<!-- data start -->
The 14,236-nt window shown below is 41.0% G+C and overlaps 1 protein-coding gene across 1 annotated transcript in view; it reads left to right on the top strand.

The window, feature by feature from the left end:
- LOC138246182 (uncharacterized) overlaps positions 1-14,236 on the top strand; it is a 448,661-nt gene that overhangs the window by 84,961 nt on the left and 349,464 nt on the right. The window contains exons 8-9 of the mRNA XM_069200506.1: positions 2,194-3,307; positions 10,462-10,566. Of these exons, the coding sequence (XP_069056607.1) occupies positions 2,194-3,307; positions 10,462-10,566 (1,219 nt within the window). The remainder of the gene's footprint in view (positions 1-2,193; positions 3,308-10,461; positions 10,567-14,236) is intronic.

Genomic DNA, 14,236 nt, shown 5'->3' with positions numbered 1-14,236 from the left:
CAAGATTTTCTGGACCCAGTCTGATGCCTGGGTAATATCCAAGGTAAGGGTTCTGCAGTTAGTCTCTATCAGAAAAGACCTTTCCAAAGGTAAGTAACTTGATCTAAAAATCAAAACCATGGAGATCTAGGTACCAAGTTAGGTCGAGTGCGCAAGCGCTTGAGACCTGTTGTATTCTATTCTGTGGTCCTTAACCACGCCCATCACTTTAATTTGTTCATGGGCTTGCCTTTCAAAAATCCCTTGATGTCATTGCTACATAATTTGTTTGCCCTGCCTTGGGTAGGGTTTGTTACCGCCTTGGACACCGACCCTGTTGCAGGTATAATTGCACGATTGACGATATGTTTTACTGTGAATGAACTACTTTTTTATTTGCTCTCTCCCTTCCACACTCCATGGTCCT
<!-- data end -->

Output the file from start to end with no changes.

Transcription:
The 14,236-nt window shown below is 41.0% G+C and overlaps 1 protein-coding gene across 1 annotated transcript in view; it reads left to right on the top strand.

The window, feature by feature from the left end:
- LOC138246182 (uncharacterized) overlaps positions 1-14,236 on the top strand; it is a 448,661-nt gene that overhangs the window by 84,961 nt on the left and 349,464 nt on the right. The window contains exons 8-9 of the mRNA XM_069200506.1: positions 2,194-3,307; positions 10,462-10,566. Of these exons, the coding sequence (XP_069056607.1) occupies positions 2,194-3,307; positions 10,462-10,566 (1,219 nt within the window). The remainder of the gene's footprint in view (positions 1-2,193; positions 3,308-10,461; positions 10,567-14,236) is intronic.

Genomic DNA, 14,236 nt, shown 5'->3' with positions numbered 1-14,236 from the left:
CAAGATTTTCTGGACCCAGTCTGATGCCTGGGTAATATCCAAGGTAAGGGTTCTGCAGTTAGTCTCTATCAGAAAAGACCTTTCCAAAGGTAAGTAACTTGATCTAAAAATCAAAACCATGGAGATCTAGGTACCAAGTTAGGTCGAGTGCGCAAGCGCTTGAGACCTGTTGTATTCTATTCTGTGGTCCTTAACCACGCCCATCACTTTAATTTGTTCATGGGCTTGCCTTTCAAAAATCCCTTGATGTCATTGCTACATAATTTGTTTGCCCTGCCTTGGGTAGGGTTTGTTACCGCCTTGGACACCGACCCTGTTGCAGGTATAATTGCACGATTGACGATATGTTTTACTGTGAATGAACTACTTTTTTATTTGCTCTCTCCCTTCCACACTCCATGGTCCT